Four big developments reflected in this chart: the closure of the San Onofre Nuclear Generating Station, the impact of the drought, and the rise of both solar and wind.
Output at San Onofre bounced around in the ten years before it shut down in 2012 – it hit a high of 18,399,596 megawatt hours in 2005 and then sunk to a low the next year, at 13,567,626 MWh. The average over the period was 16,332,433 MWh, about 8 percent of California’s in-state energy generation. So you can see what an emissions-free energy loss the plant’s closure was for the state. But it’s gone, gone, gone, and nothing’s gonna bring it back.
Hydroelectric is a different story, its decline a product purely of the drought. In the decade before the drought began, the state on average got nearly 17 percent of its in-state generation from hydro. In 2015, hydro’s share was 7 percent, so you could say the drought cost California 10 percent of its clean energy generation.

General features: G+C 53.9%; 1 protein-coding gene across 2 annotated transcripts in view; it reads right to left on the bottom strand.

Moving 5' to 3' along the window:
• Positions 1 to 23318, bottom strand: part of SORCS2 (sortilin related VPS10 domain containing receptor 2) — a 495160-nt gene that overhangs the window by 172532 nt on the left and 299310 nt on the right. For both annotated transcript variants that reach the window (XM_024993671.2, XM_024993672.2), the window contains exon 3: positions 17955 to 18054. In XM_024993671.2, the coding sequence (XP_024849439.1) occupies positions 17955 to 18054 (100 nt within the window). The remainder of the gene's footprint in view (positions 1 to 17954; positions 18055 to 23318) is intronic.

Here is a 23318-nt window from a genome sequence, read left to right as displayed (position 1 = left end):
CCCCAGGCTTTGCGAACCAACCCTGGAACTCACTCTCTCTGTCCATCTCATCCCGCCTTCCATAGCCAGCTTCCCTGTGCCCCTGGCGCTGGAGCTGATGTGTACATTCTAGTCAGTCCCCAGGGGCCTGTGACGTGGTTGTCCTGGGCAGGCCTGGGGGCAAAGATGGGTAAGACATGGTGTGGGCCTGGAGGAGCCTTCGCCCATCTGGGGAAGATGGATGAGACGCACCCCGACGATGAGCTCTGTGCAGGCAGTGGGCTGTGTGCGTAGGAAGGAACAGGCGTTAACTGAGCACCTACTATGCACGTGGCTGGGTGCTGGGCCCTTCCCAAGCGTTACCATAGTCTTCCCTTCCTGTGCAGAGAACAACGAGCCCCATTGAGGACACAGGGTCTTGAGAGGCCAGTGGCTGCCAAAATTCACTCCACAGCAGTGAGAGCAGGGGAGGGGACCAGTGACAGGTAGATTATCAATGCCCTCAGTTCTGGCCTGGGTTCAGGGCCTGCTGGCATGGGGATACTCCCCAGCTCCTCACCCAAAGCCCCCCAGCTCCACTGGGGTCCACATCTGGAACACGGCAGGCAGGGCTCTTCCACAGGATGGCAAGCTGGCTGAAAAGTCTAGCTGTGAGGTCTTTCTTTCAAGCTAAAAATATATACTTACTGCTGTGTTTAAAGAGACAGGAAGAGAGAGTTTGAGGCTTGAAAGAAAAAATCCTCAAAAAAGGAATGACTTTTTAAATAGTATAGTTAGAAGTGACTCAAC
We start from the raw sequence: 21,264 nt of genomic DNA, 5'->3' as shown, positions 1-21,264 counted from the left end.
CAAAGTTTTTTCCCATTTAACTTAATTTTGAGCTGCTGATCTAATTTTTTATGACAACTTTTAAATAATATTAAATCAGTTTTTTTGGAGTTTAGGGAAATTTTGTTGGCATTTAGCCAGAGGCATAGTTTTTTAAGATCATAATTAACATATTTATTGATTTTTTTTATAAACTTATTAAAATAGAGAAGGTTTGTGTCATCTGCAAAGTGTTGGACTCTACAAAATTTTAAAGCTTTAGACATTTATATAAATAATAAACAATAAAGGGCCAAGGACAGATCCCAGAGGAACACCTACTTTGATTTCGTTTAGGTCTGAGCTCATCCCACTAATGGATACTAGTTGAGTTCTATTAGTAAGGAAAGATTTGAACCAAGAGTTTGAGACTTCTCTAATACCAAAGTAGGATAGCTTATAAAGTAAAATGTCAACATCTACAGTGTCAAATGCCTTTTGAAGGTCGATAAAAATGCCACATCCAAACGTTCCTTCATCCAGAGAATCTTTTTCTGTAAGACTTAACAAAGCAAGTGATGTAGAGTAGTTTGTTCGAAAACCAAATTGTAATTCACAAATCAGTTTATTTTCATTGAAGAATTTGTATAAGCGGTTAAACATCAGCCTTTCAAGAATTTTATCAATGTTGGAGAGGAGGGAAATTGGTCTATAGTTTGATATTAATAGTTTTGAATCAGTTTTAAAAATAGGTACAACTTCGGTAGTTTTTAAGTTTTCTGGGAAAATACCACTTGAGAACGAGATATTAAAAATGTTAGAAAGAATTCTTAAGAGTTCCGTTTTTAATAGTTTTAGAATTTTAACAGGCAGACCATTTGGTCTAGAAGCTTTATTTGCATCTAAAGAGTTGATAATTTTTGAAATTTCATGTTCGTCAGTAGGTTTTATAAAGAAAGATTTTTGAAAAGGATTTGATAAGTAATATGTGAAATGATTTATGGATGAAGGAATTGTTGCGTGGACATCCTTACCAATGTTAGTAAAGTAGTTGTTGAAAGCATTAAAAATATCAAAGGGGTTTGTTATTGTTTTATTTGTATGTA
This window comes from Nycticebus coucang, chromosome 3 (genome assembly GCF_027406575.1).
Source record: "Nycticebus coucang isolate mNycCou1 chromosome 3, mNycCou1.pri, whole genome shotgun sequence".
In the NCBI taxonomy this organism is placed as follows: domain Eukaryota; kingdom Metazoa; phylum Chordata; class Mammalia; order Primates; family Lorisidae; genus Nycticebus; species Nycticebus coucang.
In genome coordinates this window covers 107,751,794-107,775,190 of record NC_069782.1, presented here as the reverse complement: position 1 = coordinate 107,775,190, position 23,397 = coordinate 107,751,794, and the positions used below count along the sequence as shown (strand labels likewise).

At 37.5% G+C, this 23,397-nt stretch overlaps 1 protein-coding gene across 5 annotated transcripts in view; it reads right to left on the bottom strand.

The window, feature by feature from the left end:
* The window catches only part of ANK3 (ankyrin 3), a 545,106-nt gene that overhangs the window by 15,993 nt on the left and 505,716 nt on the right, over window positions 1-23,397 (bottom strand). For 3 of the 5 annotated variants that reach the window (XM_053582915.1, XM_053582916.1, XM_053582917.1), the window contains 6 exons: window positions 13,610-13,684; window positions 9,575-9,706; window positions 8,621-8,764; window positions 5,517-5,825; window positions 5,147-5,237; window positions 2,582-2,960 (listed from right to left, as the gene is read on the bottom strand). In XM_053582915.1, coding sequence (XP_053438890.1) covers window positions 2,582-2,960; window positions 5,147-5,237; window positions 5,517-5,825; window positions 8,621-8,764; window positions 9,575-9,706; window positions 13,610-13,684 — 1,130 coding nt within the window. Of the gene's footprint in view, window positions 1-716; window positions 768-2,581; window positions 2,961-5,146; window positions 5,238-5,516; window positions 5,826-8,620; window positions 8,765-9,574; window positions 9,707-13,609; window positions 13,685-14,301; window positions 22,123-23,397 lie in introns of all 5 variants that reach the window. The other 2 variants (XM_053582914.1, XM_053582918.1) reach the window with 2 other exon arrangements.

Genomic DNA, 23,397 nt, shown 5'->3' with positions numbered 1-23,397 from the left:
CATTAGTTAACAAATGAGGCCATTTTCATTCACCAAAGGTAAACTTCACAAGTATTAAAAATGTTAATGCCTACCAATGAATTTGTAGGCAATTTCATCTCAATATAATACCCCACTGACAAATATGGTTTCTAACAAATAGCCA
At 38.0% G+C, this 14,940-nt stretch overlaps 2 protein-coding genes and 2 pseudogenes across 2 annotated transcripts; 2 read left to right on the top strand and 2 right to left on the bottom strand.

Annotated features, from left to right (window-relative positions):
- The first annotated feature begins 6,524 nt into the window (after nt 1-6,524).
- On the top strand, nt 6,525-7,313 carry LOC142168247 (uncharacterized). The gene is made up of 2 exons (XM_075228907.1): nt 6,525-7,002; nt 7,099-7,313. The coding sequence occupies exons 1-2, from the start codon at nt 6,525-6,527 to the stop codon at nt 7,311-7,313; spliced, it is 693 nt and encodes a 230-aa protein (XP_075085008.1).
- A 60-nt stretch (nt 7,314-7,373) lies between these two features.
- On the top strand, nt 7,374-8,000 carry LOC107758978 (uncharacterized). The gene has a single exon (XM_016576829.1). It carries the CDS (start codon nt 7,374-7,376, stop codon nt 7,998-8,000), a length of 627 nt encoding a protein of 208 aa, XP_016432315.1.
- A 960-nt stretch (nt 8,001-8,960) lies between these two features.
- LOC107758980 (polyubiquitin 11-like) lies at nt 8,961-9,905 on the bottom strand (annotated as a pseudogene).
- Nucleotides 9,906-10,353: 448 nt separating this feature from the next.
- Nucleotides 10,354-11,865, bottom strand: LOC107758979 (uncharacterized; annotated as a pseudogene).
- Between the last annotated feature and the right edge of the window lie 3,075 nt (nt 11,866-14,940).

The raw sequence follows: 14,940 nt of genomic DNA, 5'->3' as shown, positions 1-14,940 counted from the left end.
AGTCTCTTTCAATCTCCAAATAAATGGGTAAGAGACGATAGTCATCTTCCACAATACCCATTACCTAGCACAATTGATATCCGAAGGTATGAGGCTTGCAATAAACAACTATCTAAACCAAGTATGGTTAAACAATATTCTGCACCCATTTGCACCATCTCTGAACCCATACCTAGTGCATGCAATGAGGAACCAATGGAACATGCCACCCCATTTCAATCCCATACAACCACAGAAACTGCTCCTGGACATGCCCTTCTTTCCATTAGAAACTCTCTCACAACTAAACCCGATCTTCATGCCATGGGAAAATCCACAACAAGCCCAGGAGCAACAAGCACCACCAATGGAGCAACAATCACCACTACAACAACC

Solar and wind have made up for some of these losses. Wind grew substantially up to 2013 and has been stable at around 6 percent of generation since then (despite the “wind drought” of the first half of 2015), while solar, still on the move, climbed to about 10 percent of generation in 2015, from just 0.2 percent a decade before.
This year, 2016, should see a pretty hefty jump in clean-energy generation in California as wind ticks up slightly, solar continues to surge and, with a decent Sierra snowpack in place, hydropower recovers at least somewhat.